‘Playing for Ennio Morricone in LA has been the highlight of my career’
Finding the right environment for your creativity is what makes a great musician
Fjokra performing on stage. ‘At first I was inspired by a mixture of my love for hip hop, my background in classical music, experimental heavy rock music and the electronic music scene in Manchester.’
Fiachra MacOireachtai is a classically-trained musician and composer for film and television, and the frontman for Fjokra, an “unpredictable pop” band based in London. Still in his 20s, last year he performed for Quentin Tarantino, Ennio Morricone and Leonardo Di Caprio at an Oscar after-party. He has collaborated with other bands including The Clash and Duran Duran. He also teaches piano from his home in West London.
Where did you grow up?
I grew up in Kilternan, a small village on the border of Dublin and Wicklow. We lived in an old school beside fields and farmland and it was half an hour’s bus journey to Dublin City so growing up I had a nice balance between country and city life. Not having next door neighbours meant that I could make as much noise as I wanted so that was significant to my musical development, especially as a drummer!
What brought you to the UK?
I originally moved because I wanted to study music on a course that offered education and experience in various aspects of music, rather than specialising in just one subject. I was interested in a course that included composition, performance, music production and music business, and at the time there wasn’t a course in Ireland that offered this. I ended up going to Salford University in Manchester and got a first class honours degree in popular music and recording.
Tell us about your music.
I have been writing music for as long as I can remember. I began writing under the name Fjokra when I moved to Manchester. I had been recording and performing in bands throughout my teens in Ireland and when I moved away I decided I wanted to make music that I would write and record myself, and assemble a band of musicians to perform the music live. Being in Manchester surrounded by musicians was the perfect playground for putting this concept together.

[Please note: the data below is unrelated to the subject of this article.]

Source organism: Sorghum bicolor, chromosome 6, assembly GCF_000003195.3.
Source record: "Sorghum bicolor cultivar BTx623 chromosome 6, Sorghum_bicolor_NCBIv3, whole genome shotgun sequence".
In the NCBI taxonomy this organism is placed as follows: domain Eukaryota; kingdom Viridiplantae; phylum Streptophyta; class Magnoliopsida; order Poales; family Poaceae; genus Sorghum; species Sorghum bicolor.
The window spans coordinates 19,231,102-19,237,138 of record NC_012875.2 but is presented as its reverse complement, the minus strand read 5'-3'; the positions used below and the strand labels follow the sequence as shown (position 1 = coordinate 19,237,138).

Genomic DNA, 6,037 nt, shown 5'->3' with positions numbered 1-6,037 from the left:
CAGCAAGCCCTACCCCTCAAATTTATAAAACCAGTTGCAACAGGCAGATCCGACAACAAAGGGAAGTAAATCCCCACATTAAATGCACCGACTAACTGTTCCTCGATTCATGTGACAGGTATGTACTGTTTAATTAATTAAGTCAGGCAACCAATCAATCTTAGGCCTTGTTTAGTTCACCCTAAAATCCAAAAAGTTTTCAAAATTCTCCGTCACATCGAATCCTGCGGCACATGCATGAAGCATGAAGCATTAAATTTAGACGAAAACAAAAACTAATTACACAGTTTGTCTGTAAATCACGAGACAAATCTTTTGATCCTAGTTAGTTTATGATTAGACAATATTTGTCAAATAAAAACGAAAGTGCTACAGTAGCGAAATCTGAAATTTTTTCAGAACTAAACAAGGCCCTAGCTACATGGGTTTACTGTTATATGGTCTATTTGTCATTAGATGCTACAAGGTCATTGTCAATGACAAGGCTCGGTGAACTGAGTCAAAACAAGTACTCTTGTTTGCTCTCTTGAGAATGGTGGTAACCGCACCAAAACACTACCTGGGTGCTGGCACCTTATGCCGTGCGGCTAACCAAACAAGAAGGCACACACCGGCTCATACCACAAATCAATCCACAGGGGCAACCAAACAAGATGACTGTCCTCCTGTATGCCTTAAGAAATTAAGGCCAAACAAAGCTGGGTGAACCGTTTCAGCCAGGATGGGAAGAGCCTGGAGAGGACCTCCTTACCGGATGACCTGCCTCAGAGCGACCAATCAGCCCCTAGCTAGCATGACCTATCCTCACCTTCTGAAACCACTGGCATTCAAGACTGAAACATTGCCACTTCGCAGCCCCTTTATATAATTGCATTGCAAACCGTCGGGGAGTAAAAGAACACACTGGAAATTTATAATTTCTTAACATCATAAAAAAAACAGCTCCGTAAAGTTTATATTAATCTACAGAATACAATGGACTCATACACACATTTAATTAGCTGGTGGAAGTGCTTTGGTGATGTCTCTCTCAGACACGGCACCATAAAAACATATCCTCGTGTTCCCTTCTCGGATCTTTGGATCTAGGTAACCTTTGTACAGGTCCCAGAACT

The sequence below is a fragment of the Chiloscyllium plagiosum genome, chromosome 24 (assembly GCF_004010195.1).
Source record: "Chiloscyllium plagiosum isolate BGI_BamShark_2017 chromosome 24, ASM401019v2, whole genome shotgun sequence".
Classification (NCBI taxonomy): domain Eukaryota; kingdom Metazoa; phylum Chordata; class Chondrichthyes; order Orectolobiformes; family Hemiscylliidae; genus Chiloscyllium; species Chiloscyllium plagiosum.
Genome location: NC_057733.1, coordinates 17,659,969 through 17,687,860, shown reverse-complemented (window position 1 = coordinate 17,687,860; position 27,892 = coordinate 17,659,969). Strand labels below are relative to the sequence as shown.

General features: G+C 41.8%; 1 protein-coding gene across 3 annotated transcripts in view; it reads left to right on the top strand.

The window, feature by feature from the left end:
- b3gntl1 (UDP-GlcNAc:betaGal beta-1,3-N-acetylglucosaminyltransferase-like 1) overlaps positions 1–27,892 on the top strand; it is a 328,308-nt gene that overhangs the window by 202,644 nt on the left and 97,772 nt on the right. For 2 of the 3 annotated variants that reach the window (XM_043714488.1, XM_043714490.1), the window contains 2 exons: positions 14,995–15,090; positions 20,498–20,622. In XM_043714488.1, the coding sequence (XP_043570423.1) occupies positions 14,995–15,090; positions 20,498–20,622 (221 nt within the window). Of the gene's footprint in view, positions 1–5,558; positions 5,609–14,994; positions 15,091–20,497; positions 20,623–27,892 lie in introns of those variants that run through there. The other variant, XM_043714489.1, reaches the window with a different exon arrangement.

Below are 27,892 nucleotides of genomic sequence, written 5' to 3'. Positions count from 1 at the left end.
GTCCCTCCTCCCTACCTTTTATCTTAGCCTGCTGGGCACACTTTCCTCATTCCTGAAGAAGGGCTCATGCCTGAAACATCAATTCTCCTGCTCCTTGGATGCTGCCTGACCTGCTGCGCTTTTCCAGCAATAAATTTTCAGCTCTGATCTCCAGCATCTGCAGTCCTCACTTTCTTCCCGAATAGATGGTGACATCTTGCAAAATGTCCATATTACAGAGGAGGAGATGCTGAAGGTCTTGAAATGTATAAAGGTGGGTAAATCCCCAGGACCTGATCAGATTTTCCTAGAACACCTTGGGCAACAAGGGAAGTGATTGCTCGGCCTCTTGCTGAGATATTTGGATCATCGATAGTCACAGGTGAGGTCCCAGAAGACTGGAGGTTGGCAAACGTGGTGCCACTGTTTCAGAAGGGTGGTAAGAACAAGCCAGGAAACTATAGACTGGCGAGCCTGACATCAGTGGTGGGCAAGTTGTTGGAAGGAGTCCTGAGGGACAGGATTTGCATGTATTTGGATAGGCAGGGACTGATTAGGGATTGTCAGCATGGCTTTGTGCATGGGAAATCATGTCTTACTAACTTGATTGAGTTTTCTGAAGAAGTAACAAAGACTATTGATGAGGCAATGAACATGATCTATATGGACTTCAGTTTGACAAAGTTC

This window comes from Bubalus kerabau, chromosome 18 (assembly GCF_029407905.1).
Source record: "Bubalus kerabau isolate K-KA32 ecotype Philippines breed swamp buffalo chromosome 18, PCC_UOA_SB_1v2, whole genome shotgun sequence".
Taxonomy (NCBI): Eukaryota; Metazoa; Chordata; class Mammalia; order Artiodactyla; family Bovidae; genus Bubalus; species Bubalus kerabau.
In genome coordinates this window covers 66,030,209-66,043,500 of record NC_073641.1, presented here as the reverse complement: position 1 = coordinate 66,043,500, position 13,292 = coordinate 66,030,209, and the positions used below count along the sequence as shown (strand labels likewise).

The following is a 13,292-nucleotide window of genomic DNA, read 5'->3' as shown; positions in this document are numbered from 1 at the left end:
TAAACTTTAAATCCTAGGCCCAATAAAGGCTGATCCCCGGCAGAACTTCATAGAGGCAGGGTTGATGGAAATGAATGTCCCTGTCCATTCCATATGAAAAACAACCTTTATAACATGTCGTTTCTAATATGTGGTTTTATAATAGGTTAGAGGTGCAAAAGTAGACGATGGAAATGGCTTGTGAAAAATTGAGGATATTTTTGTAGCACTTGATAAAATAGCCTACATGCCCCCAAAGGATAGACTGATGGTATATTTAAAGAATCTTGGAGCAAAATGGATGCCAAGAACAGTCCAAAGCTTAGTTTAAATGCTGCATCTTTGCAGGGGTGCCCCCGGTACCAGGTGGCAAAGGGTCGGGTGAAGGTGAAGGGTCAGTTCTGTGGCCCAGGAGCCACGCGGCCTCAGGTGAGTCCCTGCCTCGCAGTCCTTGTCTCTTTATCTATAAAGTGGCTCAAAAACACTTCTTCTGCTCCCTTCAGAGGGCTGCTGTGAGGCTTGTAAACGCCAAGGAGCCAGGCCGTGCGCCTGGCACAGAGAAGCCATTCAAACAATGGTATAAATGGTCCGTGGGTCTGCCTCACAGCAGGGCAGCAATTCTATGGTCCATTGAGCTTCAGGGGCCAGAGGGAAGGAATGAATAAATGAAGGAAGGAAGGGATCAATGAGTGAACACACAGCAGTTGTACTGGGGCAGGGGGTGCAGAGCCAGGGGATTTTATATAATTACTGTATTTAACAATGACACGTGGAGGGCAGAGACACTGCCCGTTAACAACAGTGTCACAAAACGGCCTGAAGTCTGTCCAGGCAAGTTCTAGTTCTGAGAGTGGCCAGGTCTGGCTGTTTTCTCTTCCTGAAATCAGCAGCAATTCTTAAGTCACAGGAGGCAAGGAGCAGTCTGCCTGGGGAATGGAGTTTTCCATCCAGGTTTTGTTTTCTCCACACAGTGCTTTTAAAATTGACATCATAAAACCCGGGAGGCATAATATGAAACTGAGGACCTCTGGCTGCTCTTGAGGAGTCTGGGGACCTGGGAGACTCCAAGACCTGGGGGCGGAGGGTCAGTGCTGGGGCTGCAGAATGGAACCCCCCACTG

At first I was inspired by a mixture of my love for hip hop, my background in classical music, experimental heavy rock music and the electronic music scene in Manchester. The result ended up as a broad mix of styles and sounds in each song. The initial compositions were often quite long. I got good experience from road-testing the live show around venues in Manchester, and learning what did and didn’t work musically and visually on stage.
When I finished my degree, I moved back to Dublin for the summer where I continued to write and record new music while I thought about what to do and where to go next. During my time back home I came in contact with Scott Taylor who was based in London. He had come across my music on Myspace. He came to Dublin and after a long chat and a few beers we decided to work together, with Scott taking on the role of my manager.
I moved to London, where I have since been working in various corners of the music industry. I have released music under the name Fjokra, which has been received well in the press and by the crowds at our shows. My music has also been used in the occasional film, including Miss You Already starring Toni Collette and Drew Barrymore.
Do you travel much?
Yes. Not long after I moved to London I met singer Annie Bea at a Fjokra performance at Universal Studios. We hit it off and Annie joined Fjokra. We began playing together in her jazz and blues band, and as a piano and voice duo. We are now living together and playing around the world together as a duo. It’s great being able to work and travel with your partner.
We have had the opportunity to play in some special places. Last year I had the honour of playing for Ennio Morricone in Los Angeles, which has been one of the highlights of my musical life so far.
Do you think the UK has offered you opportunities you would not have had in Ireland?
The volume of people working in the music industry in London makes for a very competitive environment, but also means that pursuing careers in music production and composition, and having a platform to promote myself as Fjokra both on and off the stage, is more achievable.
Ireland has and always will have an exceptional amount of outstanding musicians. My friends in the UK often comment on how blown away they are by the standard of musicianship in Ireland. Walking into an Irish pub and the likelihood of a trad band of first-rate musicians playing in the corner is something I took for granted until I moved away.
Do you think it is beneficial for young musicians to go abroad?
I don’t think it is always necessary. Ultimately, in order to be a happy and successful musician, you need to surround yourself with people who share similar wavelengths and ambitions to you, both musically and otherwise. These are the people who will stimulate and inspire you to be driven in a positive direction towards your goals, and hopefully you will have a similar effect on them in the process.
Whether it’s in Dublin or London or on top of a mountain in Tasmania, finding your groove and the right environment for your creativity is what makes a great musician. There are also many possibilities for collaboration with other artists that simply were not available to us before the rise of the internet. I have made music with many people from different parts of the world without ever meeting them in person.
What’s next for Fjokra?
I am busy releasing singles and music videos at the moment, which I intend to keep doing into 2018. I would like to have a debut album under my belt by 2019 but for now I am just enjoying writing new music and seeing how people react to it. I would like to bring my band back to Ireland for a tour soon too.